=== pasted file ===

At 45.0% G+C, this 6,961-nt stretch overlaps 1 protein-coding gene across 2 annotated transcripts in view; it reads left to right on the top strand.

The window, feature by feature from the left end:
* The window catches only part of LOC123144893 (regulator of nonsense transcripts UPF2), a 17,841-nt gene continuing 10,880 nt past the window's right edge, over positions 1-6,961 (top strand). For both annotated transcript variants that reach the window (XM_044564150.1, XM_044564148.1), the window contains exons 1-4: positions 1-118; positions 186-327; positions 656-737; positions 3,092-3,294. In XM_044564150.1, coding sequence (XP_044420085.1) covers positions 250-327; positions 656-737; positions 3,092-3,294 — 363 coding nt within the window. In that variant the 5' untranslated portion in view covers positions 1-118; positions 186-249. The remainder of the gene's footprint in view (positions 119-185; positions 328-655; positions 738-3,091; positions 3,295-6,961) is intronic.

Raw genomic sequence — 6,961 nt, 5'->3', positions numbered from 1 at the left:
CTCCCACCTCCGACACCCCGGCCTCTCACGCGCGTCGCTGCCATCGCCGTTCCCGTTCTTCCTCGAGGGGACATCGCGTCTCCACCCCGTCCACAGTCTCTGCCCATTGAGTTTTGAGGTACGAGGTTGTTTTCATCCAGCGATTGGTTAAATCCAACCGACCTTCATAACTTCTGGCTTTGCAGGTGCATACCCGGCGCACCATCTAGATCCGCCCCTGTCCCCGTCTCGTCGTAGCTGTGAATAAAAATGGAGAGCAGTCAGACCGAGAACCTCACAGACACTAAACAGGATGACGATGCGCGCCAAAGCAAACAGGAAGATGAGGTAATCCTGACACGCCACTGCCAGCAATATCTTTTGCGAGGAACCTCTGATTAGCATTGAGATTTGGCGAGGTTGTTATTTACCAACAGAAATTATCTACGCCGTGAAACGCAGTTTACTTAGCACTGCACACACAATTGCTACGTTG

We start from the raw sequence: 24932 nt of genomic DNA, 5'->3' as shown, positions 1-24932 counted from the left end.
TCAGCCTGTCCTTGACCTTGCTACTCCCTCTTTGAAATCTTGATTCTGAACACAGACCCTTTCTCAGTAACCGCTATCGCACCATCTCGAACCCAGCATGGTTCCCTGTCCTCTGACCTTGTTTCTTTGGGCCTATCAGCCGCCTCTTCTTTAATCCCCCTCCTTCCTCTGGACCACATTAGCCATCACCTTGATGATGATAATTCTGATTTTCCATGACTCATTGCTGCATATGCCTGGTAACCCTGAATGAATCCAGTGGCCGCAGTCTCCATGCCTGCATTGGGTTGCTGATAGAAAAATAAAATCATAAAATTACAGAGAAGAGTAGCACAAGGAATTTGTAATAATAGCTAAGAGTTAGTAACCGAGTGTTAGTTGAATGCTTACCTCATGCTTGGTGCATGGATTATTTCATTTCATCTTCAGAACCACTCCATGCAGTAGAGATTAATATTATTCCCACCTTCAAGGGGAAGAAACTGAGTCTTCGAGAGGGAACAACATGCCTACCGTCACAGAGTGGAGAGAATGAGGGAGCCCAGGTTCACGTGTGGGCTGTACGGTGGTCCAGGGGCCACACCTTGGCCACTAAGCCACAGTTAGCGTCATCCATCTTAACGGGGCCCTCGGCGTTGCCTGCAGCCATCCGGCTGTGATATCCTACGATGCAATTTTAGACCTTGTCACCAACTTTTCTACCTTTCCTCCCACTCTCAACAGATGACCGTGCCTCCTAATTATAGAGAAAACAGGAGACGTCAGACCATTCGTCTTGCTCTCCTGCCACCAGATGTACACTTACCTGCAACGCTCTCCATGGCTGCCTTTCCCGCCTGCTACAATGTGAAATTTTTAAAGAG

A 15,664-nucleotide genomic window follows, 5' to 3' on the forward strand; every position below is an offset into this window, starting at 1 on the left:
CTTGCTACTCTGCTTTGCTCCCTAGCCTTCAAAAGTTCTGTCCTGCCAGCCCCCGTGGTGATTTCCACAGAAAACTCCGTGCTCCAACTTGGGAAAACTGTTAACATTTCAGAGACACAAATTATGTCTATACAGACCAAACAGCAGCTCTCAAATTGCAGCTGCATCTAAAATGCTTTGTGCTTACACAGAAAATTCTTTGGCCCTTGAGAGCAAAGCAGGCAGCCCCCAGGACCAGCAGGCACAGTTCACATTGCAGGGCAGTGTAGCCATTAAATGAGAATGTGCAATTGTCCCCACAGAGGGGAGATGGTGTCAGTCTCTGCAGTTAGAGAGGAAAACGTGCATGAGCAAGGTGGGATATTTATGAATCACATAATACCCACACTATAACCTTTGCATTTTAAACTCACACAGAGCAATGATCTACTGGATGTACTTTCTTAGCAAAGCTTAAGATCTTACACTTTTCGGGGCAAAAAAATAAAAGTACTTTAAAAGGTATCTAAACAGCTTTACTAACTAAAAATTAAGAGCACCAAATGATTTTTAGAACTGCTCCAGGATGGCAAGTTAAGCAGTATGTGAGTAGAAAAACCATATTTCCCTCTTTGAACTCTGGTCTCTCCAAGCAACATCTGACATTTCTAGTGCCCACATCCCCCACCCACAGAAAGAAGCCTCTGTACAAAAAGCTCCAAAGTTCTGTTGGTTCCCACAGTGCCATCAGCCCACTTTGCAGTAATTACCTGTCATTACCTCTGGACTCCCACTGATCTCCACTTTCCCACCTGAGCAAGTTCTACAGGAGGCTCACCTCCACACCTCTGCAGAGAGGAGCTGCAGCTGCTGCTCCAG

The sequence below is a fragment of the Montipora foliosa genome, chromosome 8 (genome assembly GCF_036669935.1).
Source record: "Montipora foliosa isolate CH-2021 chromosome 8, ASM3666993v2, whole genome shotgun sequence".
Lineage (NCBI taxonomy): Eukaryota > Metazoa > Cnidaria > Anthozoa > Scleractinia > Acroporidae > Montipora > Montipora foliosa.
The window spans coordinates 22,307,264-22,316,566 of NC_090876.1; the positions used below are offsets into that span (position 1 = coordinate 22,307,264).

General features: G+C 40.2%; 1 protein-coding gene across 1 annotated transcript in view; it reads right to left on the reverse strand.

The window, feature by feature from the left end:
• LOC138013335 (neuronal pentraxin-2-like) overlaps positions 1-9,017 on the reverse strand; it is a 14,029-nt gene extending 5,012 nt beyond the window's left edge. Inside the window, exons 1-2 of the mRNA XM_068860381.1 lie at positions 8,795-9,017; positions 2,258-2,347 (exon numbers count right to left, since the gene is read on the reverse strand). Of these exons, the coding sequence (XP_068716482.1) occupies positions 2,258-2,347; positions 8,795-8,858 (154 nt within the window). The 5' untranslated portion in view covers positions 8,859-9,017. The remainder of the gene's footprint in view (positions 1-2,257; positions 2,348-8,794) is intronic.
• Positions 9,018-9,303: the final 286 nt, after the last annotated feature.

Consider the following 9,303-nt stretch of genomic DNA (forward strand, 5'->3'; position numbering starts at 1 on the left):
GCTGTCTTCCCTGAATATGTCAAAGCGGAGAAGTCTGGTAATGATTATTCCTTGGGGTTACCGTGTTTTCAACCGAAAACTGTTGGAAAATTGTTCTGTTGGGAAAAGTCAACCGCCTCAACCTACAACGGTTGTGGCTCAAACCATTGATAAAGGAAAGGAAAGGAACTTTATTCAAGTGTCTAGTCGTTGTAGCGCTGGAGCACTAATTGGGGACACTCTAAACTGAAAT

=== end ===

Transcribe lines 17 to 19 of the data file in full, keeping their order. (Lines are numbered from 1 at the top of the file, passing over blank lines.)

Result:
• Positions 9,018-9,303: the final 286 nt, after the last annotated feature.

Consider the following 9,303-nt stretch of genomic DNA (forward strand, 5'->3'; position numbering starts at 1 on the left):
GCTGTCTTCCCTGAATATGTCAAAGCGGAGAAGTCTGGTAATGATTATTCCTTGGGGTTACCGTGTTTTCAACCGAAAACTGTTGGAAAATTGTTCTGTTGGGAAAAGTCAACCGCCTCAACCTACAACGGTTGTGGCTCAAACCATTGATAAAGGAAAGGAAAGGAACTTTATTCAAGTGTCTAGTCGTTGTAGCGCTGGAGCACTAATTGGGGACACTCTAAACTGAAAT